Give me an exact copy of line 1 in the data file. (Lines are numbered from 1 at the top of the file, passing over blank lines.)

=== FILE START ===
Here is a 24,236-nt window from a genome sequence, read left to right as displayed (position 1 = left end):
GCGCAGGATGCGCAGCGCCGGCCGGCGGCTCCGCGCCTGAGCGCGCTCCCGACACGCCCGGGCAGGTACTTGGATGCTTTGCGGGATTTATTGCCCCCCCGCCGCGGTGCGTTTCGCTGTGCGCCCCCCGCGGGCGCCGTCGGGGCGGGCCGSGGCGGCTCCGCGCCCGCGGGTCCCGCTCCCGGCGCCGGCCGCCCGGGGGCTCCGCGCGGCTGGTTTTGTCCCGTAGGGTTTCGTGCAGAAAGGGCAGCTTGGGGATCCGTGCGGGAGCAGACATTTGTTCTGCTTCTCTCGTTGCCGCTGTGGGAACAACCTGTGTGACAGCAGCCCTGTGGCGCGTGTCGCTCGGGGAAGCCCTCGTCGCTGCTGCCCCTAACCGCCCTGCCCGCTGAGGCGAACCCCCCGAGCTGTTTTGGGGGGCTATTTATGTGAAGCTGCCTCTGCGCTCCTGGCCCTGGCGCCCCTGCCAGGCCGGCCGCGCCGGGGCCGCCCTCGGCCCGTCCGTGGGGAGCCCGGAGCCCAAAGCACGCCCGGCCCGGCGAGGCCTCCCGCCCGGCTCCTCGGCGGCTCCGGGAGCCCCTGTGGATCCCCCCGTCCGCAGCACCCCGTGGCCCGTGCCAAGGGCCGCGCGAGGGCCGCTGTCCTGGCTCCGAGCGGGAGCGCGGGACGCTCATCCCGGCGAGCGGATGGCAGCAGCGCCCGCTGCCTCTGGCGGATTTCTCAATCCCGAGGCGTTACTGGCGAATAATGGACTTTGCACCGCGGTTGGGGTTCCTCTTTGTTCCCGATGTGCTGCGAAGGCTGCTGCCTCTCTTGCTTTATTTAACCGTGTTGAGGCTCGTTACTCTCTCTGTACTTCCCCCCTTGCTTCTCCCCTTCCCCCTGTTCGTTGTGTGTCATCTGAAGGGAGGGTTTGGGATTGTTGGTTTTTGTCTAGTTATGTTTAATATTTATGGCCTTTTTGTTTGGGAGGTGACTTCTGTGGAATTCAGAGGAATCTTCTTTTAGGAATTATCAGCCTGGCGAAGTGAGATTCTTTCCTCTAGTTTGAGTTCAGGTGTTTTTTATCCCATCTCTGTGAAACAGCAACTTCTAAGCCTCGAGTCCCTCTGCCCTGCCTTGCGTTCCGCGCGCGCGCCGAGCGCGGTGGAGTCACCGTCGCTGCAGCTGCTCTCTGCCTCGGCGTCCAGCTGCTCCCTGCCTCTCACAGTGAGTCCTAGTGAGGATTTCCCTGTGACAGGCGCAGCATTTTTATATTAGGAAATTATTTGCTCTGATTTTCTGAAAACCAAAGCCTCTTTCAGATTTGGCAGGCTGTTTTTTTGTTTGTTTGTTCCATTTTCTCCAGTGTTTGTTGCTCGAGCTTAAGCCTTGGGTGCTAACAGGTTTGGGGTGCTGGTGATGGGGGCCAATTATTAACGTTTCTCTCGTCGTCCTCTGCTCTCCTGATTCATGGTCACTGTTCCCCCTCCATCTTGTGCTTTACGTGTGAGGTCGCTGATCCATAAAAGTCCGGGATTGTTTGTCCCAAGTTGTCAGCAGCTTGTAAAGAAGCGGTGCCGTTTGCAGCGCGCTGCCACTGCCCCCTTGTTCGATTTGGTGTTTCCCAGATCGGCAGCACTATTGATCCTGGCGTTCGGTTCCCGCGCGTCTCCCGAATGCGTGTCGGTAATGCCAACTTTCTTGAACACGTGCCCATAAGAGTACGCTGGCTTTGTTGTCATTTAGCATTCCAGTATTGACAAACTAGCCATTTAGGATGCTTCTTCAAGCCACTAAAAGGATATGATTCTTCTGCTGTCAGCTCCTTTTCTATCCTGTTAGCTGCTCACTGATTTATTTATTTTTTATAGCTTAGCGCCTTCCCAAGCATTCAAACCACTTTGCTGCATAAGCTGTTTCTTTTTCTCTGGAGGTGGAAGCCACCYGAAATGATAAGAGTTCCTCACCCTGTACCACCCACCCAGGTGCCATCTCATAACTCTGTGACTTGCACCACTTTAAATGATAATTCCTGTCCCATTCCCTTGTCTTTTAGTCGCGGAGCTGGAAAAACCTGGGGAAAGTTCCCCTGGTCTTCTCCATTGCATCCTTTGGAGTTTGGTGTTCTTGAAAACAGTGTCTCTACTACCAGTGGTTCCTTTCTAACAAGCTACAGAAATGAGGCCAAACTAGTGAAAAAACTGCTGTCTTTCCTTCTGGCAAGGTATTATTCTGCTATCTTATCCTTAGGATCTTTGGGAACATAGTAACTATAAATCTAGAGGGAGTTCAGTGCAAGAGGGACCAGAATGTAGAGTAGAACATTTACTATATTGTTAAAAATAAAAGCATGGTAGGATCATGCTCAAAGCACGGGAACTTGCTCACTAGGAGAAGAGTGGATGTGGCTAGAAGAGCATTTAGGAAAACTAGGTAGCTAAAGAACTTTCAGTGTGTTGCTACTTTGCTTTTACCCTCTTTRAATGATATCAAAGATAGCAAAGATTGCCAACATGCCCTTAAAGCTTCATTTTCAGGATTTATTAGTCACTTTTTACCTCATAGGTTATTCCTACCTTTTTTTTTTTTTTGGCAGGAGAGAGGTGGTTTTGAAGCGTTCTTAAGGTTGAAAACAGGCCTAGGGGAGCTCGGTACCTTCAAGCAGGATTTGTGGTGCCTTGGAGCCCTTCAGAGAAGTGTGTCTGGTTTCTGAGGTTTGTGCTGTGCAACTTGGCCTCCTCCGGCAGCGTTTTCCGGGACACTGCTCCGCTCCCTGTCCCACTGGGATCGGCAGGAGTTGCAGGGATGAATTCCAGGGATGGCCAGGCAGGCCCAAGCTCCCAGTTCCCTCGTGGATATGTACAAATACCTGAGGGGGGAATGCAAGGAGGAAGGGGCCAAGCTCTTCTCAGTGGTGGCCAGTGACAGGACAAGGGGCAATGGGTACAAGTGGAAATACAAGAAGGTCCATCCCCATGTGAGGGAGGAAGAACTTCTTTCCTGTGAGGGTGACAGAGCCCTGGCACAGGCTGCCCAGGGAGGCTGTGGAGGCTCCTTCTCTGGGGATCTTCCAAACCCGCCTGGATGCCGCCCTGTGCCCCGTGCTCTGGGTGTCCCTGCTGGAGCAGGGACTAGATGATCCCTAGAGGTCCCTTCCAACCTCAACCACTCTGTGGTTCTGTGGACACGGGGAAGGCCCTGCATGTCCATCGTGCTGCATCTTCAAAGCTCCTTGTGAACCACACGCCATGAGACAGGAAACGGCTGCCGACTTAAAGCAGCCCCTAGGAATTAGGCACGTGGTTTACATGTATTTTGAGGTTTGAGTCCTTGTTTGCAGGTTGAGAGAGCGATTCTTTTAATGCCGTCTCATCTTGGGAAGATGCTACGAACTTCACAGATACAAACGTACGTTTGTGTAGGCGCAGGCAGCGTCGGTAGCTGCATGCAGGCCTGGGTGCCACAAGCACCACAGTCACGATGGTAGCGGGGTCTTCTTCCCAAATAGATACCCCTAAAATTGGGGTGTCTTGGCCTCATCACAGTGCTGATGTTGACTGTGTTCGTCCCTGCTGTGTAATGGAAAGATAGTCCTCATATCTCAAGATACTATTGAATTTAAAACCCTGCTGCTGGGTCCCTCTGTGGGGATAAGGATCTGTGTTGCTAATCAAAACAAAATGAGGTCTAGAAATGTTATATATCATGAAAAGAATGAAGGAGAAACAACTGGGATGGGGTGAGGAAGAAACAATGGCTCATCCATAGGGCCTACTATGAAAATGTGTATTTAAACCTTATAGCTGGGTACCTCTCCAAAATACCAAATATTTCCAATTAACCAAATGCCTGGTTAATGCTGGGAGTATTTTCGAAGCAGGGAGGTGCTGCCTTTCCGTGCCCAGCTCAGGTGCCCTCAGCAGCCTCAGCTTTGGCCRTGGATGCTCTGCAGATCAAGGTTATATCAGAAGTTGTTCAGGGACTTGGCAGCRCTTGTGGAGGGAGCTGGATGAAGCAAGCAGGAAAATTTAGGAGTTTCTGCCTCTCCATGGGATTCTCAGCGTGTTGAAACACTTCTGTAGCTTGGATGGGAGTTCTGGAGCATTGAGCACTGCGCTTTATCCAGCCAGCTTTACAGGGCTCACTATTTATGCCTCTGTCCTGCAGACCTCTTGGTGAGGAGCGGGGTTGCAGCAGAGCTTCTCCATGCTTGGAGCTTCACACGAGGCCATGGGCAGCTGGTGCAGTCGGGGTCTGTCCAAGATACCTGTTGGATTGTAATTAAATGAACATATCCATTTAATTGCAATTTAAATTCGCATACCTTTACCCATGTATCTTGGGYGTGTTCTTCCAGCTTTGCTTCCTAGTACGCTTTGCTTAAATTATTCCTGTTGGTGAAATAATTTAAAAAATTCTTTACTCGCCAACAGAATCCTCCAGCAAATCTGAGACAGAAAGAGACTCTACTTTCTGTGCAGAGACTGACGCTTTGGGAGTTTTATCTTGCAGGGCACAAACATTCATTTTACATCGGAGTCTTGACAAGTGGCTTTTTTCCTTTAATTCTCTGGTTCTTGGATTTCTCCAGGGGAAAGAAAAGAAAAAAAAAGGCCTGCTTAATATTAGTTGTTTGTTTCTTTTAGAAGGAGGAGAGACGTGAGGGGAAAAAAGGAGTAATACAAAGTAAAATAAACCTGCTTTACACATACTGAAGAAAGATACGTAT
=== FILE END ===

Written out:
Here is a 24,236-nt window from a genome sequence, read left to right as displayed (position 1 = left end):